2- adjustment "B" is for spring rate. higher values = less spring rate

3- if you want to "lay down" your shocks -- that is making the spring softer. so, just adjust the "B" value (the hook) and increase the value to make it softer.

4- if you want to "stand up" your shocsk -- what is making the spring harder. so, just adjust the "B" value (the hook) and decrease the value making it harder.

i don't want to start a discussion necessarily if i agree w/ your tuning suggestions above. the "tools" listed above should be a great place to start.

additionally, over the past year, on a high bite surface in america, we've found it smart to try--
1- use less front sauce (maybe even glue front side walls)
2- less front camber (don't be afraid to run 1 degree)
3- increase front track width w/ 0.5mm wheel shims
4- decreasing the rear spring rate
5- increase the front dampening
6- increase the front bar thickness (but if you go too far -- you will traction roll)
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Old 03-11-2014, 10:34 AM   #5898
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I spent a long time muddling through set up too. Playing a lot with the shock settings. Then one day I put on fairly standard shock settings from Freddy/Viljami. They were much stiffer than what I had before and it allowed me to feel the whole set up of the car and tune all the geometry to get where I wanted to be. This is the setup sheet I followed for shocks: http://www.petitrc.com/reglages/awes...ice2013110103/

Now I have this experience I sometimes change shock settings but only really to handle bumps. I find they change the way the car feels but not really large handling differences or large differences in lap time. Even though the sheet I link is for carpet I still suggest starting there then my approach is change damping gap to get the damping feel right and then change spring gap to get spring feel right.

If your car pushes a lot with the FFG then check the FFG stops aren't too far out. Also following some advice given by a UK team driver you can do a lot of tuning with this car with droop. Little droop can make the car super responsive but it will push mid corner, more droop particularly at the rear can help the car rotate. Personally I have found eliminating bump steer can also help mid corner as I found when I applied the throttle it was stealing my steering away.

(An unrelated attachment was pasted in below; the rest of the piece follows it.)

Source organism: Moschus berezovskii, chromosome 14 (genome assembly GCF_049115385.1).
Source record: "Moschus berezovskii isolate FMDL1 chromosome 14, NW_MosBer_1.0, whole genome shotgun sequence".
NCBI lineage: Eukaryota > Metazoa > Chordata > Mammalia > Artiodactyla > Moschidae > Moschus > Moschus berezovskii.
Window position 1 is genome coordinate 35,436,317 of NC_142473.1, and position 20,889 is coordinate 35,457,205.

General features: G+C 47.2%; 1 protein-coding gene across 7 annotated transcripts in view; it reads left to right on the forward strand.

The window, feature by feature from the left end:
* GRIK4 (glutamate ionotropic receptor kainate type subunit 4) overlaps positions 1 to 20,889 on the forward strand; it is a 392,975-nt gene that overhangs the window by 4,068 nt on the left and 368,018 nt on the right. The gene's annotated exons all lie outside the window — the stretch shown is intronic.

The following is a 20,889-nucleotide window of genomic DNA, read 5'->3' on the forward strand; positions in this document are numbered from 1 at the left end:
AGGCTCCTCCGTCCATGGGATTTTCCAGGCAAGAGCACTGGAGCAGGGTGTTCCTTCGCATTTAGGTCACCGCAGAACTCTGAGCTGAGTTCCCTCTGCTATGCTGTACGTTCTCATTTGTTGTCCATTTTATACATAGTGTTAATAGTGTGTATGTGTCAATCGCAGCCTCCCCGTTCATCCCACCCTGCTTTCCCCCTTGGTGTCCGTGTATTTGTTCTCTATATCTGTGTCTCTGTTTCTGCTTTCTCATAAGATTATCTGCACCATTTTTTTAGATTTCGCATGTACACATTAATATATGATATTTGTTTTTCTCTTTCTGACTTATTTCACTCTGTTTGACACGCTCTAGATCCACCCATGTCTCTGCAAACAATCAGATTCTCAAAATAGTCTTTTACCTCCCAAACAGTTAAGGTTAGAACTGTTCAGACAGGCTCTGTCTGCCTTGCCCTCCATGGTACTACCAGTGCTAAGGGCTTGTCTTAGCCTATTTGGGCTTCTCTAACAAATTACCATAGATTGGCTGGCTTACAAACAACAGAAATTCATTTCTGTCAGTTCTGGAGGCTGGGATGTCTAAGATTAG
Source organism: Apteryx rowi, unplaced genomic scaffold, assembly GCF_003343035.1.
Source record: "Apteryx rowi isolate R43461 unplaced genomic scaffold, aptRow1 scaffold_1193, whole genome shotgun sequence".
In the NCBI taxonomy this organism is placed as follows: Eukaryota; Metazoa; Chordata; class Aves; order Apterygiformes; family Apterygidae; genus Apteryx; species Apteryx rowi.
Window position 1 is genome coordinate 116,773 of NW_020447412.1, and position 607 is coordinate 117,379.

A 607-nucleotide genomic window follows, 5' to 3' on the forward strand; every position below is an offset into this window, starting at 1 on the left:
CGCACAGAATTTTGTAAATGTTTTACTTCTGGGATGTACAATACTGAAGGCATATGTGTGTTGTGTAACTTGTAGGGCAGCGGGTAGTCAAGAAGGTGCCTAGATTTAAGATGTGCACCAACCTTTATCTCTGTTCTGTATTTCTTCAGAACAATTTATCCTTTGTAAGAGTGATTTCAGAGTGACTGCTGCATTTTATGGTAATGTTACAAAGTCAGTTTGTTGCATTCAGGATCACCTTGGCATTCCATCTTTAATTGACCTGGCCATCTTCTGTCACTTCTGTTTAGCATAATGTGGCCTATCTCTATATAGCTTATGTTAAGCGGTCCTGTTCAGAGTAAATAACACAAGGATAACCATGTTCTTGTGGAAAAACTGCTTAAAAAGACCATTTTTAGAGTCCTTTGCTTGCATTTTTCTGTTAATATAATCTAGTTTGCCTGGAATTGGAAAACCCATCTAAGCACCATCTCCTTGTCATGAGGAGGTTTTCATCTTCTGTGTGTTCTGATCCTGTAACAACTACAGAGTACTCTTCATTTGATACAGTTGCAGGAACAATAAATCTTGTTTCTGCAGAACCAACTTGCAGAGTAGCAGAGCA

please be careful when just performing a 'pure' numerical analysis of shocks. i can put together a shock package that is pound for pound the same w/in the setup sheet -- but they feel different on the bench, and on the track.

you need to get the dampening rates high enough so the cars don't feel springy.

again -- it all depends upon track conditions. from what I understand, Viljami (veal-ya-me for all us americans..) runs on a roll out track, in a very cold hall. because of that, his setups should be amazing when there is low grip. i know Josh started w/ Viljami's setup going into Snowbirds, but we had to make some whole sale changes throughout the weekend, especially before round 4 after both switching over to the C01AL.
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Old 03-11-2014, 10:48 AM   #5899
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Originally Posted by hanulec View Post
this is a long question -- but lets see how i can help. lets start w/ the basics--

1- adjustment "A" is for dampening. higher values = more dampening